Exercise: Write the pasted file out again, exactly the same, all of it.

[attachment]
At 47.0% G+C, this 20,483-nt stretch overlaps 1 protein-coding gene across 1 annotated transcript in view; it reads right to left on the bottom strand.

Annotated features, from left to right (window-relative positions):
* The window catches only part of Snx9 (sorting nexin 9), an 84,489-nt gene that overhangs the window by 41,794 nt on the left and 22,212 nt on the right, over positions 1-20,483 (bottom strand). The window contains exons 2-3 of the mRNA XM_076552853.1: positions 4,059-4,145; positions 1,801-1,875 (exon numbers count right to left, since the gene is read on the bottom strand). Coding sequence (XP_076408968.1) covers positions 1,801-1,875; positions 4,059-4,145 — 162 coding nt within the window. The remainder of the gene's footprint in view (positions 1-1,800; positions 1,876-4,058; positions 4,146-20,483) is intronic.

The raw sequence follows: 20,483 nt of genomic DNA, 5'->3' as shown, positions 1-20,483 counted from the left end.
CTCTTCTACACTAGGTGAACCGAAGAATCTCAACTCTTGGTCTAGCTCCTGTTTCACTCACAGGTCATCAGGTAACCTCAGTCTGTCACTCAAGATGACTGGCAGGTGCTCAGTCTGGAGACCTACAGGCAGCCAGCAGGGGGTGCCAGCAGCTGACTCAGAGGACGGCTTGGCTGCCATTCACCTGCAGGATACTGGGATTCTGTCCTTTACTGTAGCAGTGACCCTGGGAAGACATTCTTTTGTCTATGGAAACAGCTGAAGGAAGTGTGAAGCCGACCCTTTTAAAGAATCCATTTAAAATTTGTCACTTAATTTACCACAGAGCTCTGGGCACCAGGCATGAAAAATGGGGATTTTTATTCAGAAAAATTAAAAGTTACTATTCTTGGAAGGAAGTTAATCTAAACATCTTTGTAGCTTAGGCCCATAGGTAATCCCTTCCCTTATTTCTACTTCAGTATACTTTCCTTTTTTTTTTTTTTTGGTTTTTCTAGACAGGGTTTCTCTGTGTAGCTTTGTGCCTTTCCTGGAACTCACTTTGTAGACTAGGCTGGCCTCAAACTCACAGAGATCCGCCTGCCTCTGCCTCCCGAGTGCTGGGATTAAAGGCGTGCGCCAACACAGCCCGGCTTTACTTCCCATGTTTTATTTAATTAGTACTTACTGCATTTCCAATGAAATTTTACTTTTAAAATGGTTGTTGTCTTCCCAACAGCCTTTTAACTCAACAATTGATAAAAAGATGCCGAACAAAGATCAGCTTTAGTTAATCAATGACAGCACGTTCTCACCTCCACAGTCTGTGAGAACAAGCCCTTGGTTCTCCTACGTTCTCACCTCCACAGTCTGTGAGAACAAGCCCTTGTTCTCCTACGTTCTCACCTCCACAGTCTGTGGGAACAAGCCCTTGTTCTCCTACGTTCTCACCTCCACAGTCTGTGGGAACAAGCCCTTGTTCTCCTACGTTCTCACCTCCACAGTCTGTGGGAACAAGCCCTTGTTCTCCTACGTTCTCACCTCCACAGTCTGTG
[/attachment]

At 47.0% G+C, this 20,483-nt stretch overlaps 1 protein-coding gene across 1 annotated transcript in view; it reads right to left on the bottom strand.

Annotated features, from left to right (window-relative positions):
* The window catches only part of Snx9 (sorting nexin 9), an 84,489-nt gene that overhangs the window by 41,794 nt on the left and 22,212 nt on the right, over positions 1-20,483 (bottom strand). The window contains exons 2-3 of the mRNA XM_076552853.1: positions 4,059-4,145; positions 1,801-1,875 (exon numbers count right to left, since the gene is read on the bottom strand). Coding sequence (XP_076408968.1) covers positions 1,801-1,875; positions 4,059-4,145 — 162 coding nt within the window. The remainder of the gene's footprint in view (positions 1-1,800; positions 1,876-4,058; positions 4,146-20,483) is intronic.

The raw sequence follows: 20,483 nt of genomic DNA, 5'->3' as shown, positions 1-20,483 counted from the left end.
CTCTTCTACACTAGGTGAACCGAAGAATCTCAACTCTTGGTCTAGCTCCTGTTTCACTCACAGGTCATCAGGTAACCTCAGTCTGTCACTCAAGATGACTGGCAGGTGCTCAGTCTGGAGACCTACAGGCAGCCAGCAGGGGGTGCCAGCAGCTGACTCAGAGGACGGCTTGGCTGCCATTCACCTGCAGGATACTGGGATTCTGTCCTTTACTGTAGCAGTGACCCTGGGAAGACATTCTTTTGTCTATGGAAACAGCTGAAGGAAGTGTGAAGCCGACCCTTTTAAAGAATCCATTTAAAATTTGTCACTTAATTTACCACAGAGCTCTGGGCACCAGGCATGAAAAATGGGGATTTTTATTCAGAAAAATTAAAAGTTACTATTCTTGGAAGGAAGTTAATCTAAACATCTTTGTAGCTTAGGCCCATAGGTAATCCCTTCCCTTATTTCTACTTCAGTATACTTTCCTTTTTTTTTTTTTTTGGTTTTTCTAGACAGGGTTTCTCTGTGTAGCTTTGTGCCTTTCCTGGAACTCACTTTGTAGACTAGGCTGGCCTCAAACTCACAGAGATCCGCCTGCCTCTGCCTCCCGAGTGCTGGGATTAAAGGCGTGCGCCAACACAGCCCGGCTTTACTTCCCATGTTTTATTTAATTAGTACTTACTGCATTTCCAATGAAATTTTACTTTTAAAATGGTTGTTGTCTTCCCAACAGCCTTTTAACTCAACAATTGATAAAAAGATGCCGAACAAAGATCAGCTTTAGTTAATCAATGACAGCACGTTCTCACCTCCACAGTCTGTGAGAACAAGCCCTTGGTTCTCCTACGTTCTCACCTCCACAGTCTGTGAGAACAAGCCCTTGTTCTCCTACGTTCTCACCTCCACAGTCTGTGGGAACAAGCCCTTGTTCTCCTACGTTCTCACCTCCACAGTCTGTGGGAACAAGCCCTTGTTCTCCTACGTTCTCACCTCCACAGTCTGTGGGAACAAGCCCTTGTTCTCCTACGTTCTCACCTCCACAGTCTGTG